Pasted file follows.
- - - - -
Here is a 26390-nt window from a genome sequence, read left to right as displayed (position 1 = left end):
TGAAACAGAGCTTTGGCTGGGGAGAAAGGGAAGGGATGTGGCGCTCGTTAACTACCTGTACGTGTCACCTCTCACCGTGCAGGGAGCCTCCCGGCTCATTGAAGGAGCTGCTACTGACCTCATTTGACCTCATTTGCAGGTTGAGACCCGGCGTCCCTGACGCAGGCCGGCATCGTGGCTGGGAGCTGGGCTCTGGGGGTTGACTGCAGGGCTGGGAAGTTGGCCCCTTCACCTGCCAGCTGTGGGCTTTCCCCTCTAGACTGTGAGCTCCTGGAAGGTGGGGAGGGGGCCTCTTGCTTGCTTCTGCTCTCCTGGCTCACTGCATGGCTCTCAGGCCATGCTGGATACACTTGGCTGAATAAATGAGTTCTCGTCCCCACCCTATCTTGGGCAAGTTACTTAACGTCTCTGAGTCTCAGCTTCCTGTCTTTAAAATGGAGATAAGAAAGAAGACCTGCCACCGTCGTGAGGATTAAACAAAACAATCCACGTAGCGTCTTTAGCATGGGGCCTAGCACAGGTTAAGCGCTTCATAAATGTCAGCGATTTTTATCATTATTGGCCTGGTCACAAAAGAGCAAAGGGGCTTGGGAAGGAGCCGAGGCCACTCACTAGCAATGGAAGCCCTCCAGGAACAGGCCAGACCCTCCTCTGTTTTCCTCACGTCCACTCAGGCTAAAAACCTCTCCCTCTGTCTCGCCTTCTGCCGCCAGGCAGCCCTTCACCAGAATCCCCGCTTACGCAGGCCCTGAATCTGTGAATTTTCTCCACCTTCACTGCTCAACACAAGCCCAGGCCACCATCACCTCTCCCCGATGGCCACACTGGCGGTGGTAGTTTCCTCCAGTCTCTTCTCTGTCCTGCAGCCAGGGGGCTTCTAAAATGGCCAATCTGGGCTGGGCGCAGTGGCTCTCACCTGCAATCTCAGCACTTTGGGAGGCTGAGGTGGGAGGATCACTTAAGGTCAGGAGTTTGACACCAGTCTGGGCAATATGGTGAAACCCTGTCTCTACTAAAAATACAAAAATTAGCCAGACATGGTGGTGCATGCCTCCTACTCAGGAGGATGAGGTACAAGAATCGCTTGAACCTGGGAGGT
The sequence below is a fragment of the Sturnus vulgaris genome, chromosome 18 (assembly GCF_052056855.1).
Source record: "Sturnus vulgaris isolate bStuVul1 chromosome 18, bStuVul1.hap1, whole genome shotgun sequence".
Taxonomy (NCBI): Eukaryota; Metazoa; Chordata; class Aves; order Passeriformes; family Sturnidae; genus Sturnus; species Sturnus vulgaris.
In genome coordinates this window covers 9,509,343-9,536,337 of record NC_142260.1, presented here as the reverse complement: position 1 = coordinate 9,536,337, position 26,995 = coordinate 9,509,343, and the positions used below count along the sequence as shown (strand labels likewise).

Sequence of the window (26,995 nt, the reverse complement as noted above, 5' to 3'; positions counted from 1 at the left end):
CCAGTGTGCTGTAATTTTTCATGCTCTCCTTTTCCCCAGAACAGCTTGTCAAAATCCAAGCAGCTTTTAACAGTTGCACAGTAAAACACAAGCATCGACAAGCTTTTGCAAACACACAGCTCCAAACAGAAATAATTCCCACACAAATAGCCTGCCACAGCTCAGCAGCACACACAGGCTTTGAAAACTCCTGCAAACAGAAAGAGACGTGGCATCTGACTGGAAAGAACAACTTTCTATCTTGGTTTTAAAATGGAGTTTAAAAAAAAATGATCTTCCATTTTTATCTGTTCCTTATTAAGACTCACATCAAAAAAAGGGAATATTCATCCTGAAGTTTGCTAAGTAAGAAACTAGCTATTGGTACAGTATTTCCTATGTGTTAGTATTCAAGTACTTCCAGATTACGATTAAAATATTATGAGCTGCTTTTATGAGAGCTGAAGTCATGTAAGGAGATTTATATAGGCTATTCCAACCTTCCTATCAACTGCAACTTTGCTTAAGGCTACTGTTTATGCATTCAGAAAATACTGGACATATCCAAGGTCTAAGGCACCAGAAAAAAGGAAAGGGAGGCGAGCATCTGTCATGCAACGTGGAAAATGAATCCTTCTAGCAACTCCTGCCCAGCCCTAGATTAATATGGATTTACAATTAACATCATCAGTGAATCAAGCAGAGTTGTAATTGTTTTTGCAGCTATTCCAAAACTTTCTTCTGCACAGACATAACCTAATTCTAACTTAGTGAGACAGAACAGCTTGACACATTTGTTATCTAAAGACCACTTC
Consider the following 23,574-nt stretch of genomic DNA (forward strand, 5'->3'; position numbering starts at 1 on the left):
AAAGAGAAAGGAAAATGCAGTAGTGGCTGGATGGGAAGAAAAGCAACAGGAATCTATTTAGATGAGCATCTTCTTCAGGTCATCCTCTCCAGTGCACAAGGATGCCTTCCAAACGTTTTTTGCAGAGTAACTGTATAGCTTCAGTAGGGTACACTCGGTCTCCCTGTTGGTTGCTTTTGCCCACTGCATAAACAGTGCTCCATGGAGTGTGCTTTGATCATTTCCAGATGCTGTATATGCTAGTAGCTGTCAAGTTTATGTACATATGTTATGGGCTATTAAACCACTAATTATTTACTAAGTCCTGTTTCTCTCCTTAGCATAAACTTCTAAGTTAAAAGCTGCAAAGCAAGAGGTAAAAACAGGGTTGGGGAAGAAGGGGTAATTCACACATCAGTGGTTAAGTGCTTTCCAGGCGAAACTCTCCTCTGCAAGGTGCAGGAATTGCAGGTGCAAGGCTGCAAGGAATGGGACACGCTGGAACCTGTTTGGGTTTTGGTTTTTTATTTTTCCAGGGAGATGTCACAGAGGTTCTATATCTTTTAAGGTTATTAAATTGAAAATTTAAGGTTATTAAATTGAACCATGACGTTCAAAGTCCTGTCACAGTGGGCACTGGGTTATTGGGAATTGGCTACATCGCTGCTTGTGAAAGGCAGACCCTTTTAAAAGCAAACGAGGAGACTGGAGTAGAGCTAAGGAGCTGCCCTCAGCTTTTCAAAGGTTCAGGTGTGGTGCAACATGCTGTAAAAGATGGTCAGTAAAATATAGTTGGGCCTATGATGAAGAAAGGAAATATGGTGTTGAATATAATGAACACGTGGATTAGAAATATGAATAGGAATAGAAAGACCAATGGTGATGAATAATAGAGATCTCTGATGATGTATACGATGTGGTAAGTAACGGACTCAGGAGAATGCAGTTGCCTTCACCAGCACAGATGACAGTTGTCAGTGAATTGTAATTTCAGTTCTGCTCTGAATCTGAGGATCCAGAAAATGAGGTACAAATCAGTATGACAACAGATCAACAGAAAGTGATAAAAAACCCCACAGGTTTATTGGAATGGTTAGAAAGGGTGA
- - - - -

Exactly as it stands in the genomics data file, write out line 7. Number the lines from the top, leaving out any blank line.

Sequence of the window (26,995 nt, the reverse complement as noted above, 5' to 3'; positions counted from 1 at the left end):